Matt Adcock’s film review: crime thriller Gone Girl

Gone GirlGone Girl
Gone Girl
Prepare for a scorching crime thriller that cuts through lies and pretence to the unsavoury secrets at the heart of a very modern marriage, writes Matt Adcock.

Directed by David Fincher, Gone Girl has been written for the screen by Gillian Flynn, who also wrote the best-selling novel, and it’s awesomely dark.

The plot revolves around Nick Dunne (Ben Affleck) who on his 5th wedding anniversary reports that his beautiful wife, Amy (Rosamund Pike), has gone missing. But things quickly start to look dodgy for Nick as clues come to light that paint him as not just a potential suspect, but the main one.

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Under pressure from the police and growing media frenzy, Nick’s portrait of a blissful relationship begins to crumble. His deceits and slightly unexpected behaviour have everyone asking the same dark question: Did Nick Dunne actually kill his wife?

Affleck and Pike deliver fascinatingly watchable performances that demand your attention for the whole of the two-and-a-half hour running time. The plot (which it would be a crime to spoil for you) jumps back and forth with clever flashbacks and truly unnerving twists. Your allegiance will be cleverly manipulated several times before the credits role. There are some strong supporting roles from Neil Patrick Harris as Amy’s deranged, seriously wealthy first boyfriend, the lovely Emily Ratajkowski and Tyler Perry as Nick’s hotshot lawyer.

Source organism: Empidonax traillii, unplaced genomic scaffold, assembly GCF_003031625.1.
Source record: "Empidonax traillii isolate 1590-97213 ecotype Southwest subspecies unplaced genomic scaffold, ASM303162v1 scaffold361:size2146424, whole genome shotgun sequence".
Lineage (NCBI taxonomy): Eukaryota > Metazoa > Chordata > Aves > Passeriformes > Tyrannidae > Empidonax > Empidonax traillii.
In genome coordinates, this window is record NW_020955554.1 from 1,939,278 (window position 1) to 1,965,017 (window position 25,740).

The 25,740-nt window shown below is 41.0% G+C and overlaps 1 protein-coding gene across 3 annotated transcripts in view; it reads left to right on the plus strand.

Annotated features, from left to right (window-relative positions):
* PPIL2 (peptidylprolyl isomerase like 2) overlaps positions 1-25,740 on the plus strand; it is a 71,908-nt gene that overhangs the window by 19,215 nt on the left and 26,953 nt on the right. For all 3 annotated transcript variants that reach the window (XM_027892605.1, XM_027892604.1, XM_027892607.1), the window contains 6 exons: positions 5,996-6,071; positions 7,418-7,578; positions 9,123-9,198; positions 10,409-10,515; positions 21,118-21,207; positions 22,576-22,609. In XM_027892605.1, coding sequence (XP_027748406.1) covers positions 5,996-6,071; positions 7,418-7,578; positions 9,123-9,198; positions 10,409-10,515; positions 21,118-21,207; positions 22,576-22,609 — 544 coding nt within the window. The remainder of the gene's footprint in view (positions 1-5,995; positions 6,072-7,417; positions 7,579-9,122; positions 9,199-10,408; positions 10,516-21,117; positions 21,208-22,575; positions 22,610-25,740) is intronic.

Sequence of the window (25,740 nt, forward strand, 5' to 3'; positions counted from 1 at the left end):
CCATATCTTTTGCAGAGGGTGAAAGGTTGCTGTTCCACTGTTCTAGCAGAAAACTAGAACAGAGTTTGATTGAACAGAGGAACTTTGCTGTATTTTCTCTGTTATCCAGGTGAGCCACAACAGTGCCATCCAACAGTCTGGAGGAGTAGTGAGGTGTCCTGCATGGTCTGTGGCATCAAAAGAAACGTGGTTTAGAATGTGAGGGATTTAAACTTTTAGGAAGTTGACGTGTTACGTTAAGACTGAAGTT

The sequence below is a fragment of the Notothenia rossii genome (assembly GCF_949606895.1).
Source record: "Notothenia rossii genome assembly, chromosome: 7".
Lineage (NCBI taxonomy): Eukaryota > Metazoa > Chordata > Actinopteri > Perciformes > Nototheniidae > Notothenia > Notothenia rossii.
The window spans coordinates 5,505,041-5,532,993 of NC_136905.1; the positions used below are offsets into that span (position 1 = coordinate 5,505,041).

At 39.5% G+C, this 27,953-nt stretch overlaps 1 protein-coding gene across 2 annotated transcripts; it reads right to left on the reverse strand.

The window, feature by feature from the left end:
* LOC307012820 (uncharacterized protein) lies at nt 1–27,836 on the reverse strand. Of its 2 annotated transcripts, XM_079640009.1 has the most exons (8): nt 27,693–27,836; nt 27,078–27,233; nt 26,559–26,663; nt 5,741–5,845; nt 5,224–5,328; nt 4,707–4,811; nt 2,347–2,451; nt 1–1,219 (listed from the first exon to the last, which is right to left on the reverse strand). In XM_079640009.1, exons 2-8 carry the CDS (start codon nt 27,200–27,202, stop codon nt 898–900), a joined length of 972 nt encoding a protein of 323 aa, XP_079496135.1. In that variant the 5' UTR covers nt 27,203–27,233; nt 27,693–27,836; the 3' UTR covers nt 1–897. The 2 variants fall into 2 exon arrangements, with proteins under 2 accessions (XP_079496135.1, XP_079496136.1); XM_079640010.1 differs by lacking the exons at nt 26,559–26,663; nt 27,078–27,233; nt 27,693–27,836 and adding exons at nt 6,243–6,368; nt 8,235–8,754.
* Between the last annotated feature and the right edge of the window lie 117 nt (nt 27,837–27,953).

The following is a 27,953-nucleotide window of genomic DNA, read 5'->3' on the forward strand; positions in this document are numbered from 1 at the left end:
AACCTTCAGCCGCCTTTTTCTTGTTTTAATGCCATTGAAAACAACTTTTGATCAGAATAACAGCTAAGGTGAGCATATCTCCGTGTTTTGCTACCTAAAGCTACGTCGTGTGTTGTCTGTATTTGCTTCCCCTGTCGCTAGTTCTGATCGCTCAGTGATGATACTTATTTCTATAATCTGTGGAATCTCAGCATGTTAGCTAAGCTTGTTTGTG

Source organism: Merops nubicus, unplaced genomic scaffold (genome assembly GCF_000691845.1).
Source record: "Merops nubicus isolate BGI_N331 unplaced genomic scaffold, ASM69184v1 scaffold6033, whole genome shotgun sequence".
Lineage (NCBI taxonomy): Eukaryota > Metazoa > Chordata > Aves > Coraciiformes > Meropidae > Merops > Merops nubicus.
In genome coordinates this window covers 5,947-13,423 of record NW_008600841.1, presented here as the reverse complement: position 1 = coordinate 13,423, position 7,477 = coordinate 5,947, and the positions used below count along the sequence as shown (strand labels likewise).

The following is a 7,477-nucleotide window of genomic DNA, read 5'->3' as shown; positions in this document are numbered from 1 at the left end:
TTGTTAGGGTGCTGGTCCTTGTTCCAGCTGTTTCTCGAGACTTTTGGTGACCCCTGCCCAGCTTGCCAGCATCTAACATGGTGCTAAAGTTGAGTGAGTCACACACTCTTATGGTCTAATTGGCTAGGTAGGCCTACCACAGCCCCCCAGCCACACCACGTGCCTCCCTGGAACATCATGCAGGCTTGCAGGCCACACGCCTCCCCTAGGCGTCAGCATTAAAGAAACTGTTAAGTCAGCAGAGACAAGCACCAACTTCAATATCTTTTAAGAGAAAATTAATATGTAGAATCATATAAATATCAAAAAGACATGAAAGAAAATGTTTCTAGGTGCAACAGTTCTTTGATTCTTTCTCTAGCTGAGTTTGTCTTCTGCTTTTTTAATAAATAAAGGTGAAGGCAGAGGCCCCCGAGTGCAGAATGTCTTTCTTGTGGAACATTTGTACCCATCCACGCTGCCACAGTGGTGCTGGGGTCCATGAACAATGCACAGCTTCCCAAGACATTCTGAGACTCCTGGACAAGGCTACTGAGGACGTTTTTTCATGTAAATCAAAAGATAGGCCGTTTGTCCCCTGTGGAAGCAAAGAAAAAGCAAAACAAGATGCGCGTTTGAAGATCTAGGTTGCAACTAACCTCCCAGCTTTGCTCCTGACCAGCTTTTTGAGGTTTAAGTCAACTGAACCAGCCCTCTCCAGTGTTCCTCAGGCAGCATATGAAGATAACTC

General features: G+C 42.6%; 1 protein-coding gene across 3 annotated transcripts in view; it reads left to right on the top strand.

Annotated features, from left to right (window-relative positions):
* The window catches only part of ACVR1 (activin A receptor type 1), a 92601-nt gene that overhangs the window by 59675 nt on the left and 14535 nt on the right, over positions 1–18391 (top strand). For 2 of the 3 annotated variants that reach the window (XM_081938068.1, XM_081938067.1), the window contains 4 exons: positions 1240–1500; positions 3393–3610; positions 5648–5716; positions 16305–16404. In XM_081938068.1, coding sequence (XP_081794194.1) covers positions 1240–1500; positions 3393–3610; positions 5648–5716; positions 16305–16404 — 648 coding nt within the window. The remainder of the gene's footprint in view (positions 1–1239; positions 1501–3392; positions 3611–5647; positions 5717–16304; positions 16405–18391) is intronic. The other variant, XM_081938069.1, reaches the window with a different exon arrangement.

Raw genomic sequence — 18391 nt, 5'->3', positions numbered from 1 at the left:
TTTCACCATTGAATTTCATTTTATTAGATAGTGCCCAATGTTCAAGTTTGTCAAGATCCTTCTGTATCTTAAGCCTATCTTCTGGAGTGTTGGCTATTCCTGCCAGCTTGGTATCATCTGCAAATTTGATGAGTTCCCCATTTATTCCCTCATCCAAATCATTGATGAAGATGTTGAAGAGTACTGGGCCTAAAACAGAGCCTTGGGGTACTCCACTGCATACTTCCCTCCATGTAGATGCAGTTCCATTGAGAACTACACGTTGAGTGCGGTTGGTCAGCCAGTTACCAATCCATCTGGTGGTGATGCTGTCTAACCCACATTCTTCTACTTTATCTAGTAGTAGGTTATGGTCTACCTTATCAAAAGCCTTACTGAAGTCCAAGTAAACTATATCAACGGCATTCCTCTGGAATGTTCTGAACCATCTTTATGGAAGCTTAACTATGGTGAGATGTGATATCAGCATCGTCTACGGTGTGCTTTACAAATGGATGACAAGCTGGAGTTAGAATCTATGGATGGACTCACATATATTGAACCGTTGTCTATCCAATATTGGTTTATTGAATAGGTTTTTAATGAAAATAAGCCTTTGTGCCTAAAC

Fincher is a master filmmaker and Gone Girl is a classy addition to his cannon of work. Everything is meticulously presented, and a superb sense of unease and creeping dread drips from the screen.

The 18 rating is due mostly to one incredibly violent scene which brought gasps of shock from the audience I caught this with, but overall this is such an incredible ‘did-he-do-it-or-not?’ that even squeamish crime-lovers should put this on their must- see list.

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If you’re married, Gone Girl may well make you look at your partner in a very different way. The questions of just ‘how do you know what someone else is thinking, planning, scheming?’ will echo around your head after witnessing this twisted tale.

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